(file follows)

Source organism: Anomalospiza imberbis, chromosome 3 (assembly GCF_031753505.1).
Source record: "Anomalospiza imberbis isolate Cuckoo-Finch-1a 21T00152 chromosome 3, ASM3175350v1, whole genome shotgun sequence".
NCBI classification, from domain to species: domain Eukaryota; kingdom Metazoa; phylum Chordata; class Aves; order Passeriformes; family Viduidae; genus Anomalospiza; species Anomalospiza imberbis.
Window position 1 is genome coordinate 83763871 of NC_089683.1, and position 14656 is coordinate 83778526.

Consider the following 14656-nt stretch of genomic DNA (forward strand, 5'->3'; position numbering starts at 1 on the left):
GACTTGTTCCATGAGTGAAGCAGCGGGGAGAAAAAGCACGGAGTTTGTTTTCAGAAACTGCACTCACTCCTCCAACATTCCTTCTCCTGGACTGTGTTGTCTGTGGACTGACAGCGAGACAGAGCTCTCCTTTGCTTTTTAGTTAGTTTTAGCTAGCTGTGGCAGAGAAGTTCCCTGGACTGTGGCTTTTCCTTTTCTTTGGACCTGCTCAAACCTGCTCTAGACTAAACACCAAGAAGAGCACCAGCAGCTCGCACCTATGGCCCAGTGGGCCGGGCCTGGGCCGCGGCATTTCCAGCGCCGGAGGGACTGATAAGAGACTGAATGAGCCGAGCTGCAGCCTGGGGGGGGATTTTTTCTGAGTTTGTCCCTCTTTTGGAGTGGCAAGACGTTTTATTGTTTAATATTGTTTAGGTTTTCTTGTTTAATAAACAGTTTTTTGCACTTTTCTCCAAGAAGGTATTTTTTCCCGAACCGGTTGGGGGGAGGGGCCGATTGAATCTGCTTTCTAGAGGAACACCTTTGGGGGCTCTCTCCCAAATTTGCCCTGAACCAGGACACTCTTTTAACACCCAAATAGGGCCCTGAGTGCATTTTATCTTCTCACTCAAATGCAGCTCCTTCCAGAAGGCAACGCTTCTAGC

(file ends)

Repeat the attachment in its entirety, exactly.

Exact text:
Source organism: Anomalospiza imberbis, chromosome 3 (assembly GCF_031753505.1).
Source record: "Anomalospiza imberbis isolate Cuckoo-Finch-1a 21T00152 chromosome 3, ASM3175350v1, whole genome shotgun sequence".
NCBI classification, from domain to species: domain Eukaryota; kingdom Metazoa; phylum Chordata; class Aves; order Passeriformes; family Viduidae; genus Anomalospiza; species Anomalospiza imberbis.
Window position 1 is genome coordinate 83763871 of NC_089683.1, and position 14656 is coordinate 83778526.

Consider the following 14656-nt stretch of genomic DNA (forward strand, 5'->3'; position numbering starts at 1 on the left):
GACTTGTTCCATGAGTGAAGCAGCGGGGAGAAAAAGCACGGAGTTTGTTTTCAGAAACTGCACTCACTCCTCCAACATTCCTTCTCCTGGACTGTGTTGTCTGTGGACTGACAGCGAGACAGAGCTCTCCTTTGCTTTTTAGTTAGTTTTAGCTAGCTGTGGCAGAGAAGTTCCCTGGACTGTGGCTTTTCCTTTTCTTTGGACCTGCTCAAACCTGCTCTAGACTAAACACCAAGAAGAGCACCAGCAGCTCGCACCTATGGCCCAGTGGGCCGGGCCTGGGCCGCGGCATTTCCAGCGCCGGAGGGACTGATAAGAGACTGAATGAGCCGAGCTGCAGCCTGGGGGGGGATTTTTTCTGAGTTTGTCCCTCTTTTGGAGTGGCAAGACGTTTTATTGTTTAATATTGTTTAGGTTTTCTTGTTTAATAAACAGTTTTTTGCACTTTTCTCCAAGAAGGTATTTTTTCCCGAACCGGTTGGGGGGAGGGGCCGATTGAATCTGCTTTCTAGAGGAACACCTTTGGGGGCTCTCTCCCAAATTTGCCCTGAACCAGGACACTCTTTTAACACCCAAATAGGGCCCTGAGTGCATTTTATCTTCTCACTCAAATGCAGCTCCTTCCAGAAGGCAACGCTTCTAGC